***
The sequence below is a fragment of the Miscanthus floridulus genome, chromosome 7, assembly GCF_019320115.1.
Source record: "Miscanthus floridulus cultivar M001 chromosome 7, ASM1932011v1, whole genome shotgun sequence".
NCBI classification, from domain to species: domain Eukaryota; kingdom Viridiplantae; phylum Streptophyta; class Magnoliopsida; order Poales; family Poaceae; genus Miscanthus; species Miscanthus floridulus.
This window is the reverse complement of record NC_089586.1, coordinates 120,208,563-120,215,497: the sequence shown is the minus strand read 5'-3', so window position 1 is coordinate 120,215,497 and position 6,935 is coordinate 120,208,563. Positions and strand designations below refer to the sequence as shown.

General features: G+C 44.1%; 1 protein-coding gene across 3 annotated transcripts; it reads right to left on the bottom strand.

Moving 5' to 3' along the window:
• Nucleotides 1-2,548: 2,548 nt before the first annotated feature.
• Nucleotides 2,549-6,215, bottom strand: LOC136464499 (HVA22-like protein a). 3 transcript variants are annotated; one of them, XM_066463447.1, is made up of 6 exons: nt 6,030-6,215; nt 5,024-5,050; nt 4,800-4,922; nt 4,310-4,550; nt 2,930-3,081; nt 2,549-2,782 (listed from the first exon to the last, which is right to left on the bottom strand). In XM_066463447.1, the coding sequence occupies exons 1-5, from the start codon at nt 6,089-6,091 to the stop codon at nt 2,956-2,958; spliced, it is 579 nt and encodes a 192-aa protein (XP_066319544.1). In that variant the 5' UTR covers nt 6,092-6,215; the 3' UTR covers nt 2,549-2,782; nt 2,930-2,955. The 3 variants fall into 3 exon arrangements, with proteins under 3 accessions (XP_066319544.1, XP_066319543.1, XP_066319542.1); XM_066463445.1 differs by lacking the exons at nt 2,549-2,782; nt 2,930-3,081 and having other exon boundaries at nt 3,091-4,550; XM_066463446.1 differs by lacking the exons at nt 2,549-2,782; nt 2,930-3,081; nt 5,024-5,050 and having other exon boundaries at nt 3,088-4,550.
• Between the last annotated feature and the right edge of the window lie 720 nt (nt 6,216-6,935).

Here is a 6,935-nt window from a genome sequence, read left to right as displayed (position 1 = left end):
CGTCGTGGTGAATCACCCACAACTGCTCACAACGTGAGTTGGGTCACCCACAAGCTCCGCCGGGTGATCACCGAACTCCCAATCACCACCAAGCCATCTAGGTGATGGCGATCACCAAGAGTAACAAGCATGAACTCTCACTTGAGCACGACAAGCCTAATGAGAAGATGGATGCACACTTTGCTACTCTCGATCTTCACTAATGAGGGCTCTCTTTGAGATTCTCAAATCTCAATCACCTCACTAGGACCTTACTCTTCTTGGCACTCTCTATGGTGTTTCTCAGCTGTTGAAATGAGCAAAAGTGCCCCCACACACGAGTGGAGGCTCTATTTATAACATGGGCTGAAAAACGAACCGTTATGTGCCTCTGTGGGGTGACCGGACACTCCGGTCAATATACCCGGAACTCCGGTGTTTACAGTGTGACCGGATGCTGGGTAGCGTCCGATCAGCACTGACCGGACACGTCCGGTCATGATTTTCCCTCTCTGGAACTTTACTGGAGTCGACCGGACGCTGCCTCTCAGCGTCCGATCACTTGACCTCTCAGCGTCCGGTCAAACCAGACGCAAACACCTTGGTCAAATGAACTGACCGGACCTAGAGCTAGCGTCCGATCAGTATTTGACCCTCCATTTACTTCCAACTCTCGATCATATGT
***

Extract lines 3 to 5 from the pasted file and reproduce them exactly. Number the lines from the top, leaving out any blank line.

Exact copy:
NCBI classification, from domain to species: domain Eukaryota; kingdom Viridiplantae; phylum Streptophyta; class Magnoliopsida; order Poales; family Poaceae; genus Miscanthus; species Miscanthus floridulus.
This window is the reverse complement of record NC_089586.1, coordinates 120,208,563-120,215,497: the sequence shown is the minus strand read 5'-3', so window position 1 is coordinate 120,215,497 and position 6,935 is coordinate 120,208,563. Positions and strand designations below refer to the sequence as shown.

General features: G+C 44.1%; 1 protein-coding gene across 3 annotated transcripts; it reads right to left on the bottom strand.